5:47pm PT by Matthew Belloni
Quentin Tarantino's Gawker Lawsuit Dismissed But Can Be Refiled
Quentin Tarantino has suffered a setback in his effort to punish Gawker for linking to a copy of his unproduced screenplay The Hateful Eight.
A federal judge in California has granted the gossip website's motion to dismiss the director's copyright infringement lawsuit. But the court is allowing Tarantino to refile the case if he makes key changes.
Read the full decision here.
As you'll recall, Tarantino sued Gawker for contributory copyright infringement earlier this year after the site linked to another site that had published the leaked Hateful Eight screenplay draft in full. Gawker encouraged its readers to "enjoy" reading the script, leading Tarantino to claim that the site was "contributing" to the infringement of the copyrighted script and hurting its market value. Gawker, on the other hand, argued that it linked to the script only in the course of reporting on the news that Tarantino had become upset over the script being leaked and vowed to scrap the film, thus making its acts a "fair use" and not punishable.
Gawker then filed a motion to dismiss, and in a ruling on Tuesday, the court declined to address the "fair use" issue but granted the motion because Tarantino "failed to adequately plead facts establishing direct infringement by a third party or facts that would demonstrate [Gawker] either caused, induced, or materially contributed to the alleged direct infringement of those third party infringers," according to the ruling.
In other words, Tarantino did not allege that specific people clicked on the link and thus infringed the copyright, and without alleging specific infringement, he did not state a valid claim for contributory infringement.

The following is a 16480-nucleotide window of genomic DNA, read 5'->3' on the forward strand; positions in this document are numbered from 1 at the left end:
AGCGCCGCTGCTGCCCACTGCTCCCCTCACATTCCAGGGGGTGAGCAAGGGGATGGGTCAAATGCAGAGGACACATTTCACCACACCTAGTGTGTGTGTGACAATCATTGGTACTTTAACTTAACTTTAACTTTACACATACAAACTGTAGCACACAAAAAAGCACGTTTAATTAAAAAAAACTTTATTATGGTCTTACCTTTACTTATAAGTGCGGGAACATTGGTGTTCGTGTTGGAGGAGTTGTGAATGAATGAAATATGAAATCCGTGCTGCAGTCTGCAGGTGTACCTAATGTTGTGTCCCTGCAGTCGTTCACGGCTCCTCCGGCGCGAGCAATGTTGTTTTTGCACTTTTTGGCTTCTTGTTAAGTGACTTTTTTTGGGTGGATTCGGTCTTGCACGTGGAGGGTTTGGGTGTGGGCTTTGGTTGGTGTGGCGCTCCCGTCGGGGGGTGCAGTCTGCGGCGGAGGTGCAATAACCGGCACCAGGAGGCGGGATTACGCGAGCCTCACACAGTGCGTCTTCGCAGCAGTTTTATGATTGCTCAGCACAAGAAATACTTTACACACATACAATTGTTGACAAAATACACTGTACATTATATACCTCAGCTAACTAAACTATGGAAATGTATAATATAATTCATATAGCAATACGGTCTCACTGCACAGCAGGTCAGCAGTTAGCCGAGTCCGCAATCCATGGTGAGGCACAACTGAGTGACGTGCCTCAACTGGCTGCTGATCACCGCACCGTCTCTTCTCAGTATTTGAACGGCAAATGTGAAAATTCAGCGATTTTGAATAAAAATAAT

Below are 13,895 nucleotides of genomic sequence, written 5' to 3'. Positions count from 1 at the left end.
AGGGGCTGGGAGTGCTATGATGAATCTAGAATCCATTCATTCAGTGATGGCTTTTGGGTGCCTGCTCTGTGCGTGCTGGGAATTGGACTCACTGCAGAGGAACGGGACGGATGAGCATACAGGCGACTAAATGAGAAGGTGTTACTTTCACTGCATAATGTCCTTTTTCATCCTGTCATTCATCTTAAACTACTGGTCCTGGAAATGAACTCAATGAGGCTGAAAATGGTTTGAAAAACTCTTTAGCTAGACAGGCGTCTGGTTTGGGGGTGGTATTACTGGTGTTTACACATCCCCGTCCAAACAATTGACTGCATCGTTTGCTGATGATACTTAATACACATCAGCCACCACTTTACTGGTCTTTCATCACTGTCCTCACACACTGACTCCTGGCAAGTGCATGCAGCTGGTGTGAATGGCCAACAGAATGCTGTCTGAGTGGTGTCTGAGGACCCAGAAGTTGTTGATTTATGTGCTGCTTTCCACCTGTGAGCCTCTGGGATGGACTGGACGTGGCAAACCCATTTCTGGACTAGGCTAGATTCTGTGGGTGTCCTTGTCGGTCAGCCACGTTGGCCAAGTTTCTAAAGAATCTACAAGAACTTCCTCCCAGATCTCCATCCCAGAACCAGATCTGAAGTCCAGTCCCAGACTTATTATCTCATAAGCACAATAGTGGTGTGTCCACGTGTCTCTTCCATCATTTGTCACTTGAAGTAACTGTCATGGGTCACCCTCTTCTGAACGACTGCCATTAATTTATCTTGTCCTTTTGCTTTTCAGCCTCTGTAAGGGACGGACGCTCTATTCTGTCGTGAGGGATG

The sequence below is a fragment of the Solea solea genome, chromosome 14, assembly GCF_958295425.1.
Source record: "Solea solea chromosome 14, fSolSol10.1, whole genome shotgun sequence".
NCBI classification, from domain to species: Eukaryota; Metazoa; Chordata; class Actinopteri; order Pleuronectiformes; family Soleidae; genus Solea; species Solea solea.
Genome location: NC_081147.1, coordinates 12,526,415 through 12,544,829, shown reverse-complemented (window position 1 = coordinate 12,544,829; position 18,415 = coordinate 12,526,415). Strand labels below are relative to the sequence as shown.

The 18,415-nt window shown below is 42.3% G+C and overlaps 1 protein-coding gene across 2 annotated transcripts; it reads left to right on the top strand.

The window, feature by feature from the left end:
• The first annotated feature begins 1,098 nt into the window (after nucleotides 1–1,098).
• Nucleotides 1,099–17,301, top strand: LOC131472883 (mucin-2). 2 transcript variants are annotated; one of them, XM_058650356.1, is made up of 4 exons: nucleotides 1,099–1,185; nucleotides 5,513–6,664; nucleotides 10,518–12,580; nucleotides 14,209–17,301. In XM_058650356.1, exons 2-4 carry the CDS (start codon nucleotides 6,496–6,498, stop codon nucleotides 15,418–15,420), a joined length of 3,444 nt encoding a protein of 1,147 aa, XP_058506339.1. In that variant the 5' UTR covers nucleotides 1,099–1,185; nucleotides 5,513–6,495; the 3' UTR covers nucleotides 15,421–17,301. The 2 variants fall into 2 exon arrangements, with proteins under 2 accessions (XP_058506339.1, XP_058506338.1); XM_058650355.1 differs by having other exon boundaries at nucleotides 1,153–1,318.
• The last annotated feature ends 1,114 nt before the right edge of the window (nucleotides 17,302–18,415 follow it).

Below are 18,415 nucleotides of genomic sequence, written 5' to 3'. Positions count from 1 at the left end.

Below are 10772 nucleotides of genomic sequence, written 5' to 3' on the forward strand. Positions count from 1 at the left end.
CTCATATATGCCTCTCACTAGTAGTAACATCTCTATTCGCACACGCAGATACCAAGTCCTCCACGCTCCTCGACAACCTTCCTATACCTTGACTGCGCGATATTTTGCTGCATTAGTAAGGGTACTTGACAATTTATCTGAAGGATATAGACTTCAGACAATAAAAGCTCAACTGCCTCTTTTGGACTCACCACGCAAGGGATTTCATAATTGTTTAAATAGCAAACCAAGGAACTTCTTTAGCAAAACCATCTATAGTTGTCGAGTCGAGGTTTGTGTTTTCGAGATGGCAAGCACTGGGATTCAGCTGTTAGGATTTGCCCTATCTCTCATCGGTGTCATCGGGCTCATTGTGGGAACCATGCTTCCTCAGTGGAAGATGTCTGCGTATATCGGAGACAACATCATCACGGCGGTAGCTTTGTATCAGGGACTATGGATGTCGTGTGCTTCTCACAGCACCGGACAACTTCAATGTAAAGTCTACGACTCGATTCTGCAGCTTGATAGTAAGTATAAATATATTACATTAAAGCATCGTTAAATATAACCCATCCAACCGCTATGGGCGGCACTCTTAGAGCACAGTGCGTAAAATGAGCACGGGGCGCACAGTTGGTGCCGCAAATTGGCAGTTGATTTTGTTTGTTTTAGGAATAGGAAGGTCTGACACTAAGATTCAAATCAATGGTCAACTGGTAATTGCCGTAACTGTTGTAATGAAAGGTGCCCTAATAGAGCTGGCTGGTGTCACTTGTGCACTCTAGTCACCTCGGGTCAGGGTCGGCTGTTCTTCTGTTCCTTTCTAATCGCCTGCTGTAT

More from the ruling by U.S. District Judge John F. Walter: "Nowhere in these paragraphs or anywhere else in the complaint does Plaintiff allege a single act of direct infringement committed by any member of the general public that would support Plaintiff's claim for contributory infringement. Instead, Plaintiff merely speculates that some direct infringement must have taken place. For example, Plaintiff's complaint fails to allege the identity of a single third-party infringer, the date, the time, or the details of a single instance of third-party infringement, or, more importantly, how Defendant allegedly caused, induced, or materially contributed to the infringement by those third parties.
Tarantino and his attorney, Marty Singer, have been granted until May 1 to amend the complaint to address the flaws. We've reached out to Singer for comment.
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